Low density lipoproteins (LDL) size seems to be an important predictor of cardiovascular events and progression of coronary artery disease and the predominance of small dense LDL have been accepted as an emerging cardiovascular risk factor by the National Cholesterol Education Program Adult Treatment Panel III. We recently showed increased LDL size or higher levels of small, dense LDL in different categories of patients at higher cardiovascular risk, such as those with coronary (including acute myocardial infarction) and non-coronary (including carotid disease, abdominal aortic aneurysm and peripheral arterial disease) forms of atherosclerosis or metabolic diseases (including type-II diabetes, polycystic ovary syndrome and growth hormone deficiency). Screening for the presence of small, dense LDL may potentially identify those with even higher risk and may contribute in directing specific treatments in order to prevent new cardiovascular events. This seems particularly true for statins and fibrates. Promising data are available for rosuvastatin, the latest statin molecule introduced in the market, and ezetimibe, a cholesterol absorption inhibitor. The most recent patents regarding these two hypolipidemic agents include the antiinflammatory, antithrombotic and antiplatelet activity (EP1626716B1 and CN1794987A for rosuvastatin) and the potential use for treatment of cholesterol-associated benign and malignant tumors and diabetes (US7098198 and US7071181 for ezetimibe).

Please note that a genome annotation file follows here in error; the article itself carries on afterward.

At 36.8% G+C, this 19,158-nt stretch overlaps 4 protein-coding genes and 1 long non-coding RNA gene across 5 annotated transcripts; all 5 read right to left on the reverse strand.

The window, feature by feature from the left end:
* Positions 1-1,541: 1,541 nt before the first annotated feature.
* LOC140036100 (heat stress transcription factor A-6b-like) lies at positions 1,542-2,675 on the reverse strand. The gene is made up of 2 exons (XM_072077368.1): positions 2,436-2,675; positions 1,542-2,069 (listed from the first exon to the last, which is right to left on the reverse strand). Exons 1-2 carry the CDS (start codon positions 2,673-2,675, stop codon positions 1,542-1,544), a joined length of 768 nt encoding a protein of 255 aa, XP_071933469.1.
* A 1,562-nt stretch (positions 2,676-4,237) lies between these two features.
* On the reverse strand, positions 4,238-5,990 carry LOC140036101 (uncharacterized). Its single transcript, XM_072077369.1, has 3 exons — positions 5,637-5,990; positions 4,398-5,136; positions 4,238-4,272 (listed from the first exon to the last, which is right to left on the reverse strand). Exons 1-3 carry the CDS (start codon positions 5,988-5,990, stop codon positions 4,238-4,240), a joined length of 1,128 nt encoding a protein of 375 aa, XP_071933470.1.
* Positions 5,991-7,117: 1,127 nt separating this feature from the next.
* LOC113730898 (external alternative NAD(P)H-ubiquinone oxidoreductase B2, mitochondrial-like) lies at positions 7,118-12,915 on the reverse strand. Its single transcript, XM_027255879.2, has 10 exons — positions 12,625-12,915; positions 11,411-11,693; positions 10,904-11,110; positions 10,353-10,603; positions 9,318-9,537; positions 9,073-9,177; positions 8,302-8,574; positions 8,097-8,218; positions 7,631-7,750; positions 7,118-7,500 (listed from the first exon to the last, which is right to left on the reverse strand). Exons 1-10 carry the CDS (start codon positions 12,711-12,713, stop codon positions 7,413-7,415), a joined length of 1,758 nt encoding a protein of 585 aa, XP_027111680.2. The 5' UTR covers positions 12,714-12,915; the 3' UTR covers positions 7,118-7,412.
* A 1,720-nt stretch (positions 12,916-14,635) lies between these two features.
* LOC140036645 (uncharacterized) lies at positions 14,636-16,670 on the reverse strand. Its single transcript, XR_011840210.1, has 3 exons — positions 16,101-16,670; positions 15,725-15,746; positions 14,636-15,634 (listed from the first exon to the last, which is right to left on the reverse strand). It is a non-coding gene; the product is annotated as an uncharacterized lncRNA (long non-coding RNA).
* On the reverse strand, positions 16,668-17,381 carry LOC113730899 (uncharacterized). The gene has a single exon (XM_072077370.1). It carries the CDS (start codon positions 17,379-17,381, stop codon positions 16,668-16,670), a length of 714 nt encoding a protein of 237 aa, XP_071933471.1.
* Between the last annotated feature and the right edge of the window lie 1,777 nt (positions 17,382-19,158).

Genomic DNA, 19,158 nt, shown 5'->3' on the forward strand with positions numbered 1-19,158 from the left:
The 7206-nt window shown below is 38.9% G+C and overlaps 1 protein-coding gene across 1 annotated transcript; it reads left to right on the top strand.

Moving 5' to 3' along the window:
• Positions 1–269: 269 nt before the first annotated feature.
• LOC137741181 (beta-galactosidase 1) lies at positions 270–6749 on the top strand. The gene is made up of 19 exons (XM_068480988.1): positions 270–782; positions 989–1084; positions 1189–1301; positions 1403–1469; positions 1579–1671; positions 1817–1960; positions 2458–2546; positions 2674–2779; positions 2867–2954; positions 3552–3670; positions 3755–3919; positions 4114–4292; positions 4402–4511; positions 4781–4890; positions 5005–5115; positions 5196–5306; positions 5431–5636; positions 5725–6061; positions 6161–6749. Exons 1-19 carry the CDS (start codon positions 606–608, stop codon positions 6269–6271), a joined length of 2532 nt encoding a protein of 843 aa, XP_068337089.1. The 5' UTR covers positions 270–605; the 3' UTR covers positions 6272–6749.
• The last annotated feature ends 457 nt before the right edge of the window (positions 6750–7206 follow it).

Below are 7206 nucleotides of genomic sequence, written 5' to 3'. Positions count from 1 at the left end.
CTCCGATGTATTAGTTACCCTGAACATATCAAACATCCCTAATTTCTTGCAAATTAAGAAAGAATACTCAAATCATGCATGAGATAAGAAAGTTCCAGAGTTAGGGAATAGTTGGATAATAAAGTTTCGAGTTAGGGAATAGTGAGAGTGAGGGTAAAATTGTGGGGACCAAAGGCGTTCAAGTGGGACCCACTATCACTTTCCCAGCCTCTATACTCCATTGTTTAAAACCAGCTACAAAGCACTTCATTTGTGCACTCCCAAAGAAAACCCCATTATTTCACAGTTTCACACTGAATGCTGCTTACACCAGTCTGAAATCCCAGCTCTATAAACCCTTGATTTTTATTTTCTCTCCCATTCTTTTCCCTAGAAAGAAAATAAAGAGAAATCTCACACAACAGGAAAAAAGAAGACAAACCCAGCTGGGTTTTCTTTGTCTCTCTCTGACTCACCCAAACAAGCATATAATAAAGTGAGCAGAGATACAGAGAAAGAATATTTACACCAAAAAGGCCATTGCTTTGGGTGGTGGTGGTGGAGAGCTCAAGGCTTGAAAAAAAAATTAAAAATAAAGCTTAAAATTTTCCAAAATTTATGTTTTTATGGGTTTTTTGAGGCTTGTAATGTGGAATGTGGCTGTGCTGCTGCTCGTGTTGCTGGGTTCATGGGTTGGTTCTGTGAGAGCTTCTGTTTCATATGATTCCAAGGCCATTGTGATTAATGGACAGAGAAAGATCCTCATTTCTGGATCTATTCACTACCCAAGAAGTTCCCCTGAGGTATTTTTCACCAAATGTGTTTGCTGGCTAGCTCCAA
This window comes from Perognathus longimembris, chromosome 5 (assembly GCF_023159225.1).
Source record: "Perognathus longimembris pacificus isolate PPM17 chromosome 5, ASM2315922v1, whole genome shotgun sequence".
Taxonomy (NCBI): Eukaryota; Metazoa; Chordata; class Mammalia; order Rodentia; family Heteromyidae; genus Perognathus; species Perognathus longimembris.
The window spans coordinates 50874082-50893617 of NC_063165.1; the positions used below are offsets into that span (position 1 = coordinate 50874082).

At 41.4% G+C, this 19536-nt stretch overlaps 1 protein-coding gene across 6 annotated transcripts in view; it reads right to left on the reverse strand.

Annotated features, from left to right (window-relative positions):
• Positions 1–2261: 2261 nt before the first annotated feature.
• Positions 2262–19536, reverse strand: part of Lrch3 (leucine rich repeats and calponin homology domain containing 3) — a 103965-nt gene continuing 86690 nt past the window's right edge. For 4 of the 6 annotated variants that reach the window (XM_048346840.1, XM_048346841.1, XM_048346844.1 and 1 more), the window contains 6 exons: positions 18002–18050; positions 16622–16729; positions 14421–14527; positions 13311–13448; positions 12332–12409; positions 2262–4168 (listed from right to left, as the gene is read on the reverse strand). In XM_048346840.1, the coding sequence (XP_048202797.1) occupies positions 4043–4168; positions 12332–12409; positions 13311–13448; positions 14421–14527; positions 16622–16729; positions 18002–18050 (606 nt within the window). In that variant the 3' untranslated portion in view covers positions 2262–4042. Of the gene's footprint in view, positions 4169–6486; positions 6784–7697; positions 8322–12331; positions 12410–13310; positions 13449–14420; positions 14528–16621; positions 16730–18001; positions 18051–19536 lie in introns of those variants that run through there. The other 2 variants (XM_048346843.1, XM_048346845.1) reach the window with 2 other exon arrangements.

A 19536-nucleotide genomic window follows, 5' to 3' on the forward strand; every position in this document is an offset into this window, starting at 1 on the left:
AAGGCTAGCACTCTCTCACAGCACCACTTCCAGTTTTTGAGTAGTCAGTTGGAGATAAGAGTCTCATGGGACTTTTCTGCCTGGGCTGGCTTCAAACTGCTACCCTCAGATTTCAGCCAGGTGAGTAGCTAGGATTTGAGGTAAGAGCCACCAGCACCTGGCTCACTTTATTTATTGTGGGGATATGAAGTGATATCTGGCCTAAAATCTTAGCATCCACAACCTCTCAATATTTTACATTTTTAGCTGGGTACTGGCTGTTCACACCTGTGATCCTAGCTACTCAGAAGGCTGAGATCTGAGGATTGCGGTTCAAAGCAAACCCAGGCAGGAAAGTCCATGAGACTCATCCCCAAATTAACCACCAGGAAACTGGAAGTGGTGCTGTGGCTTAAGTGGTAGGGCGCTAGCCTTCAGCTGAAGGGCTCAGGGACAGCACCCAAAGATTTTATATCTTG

Keywords: Small, dense LDL, cardiovascular risk, fibrates, statins, rosuvastatin, ezetimibe
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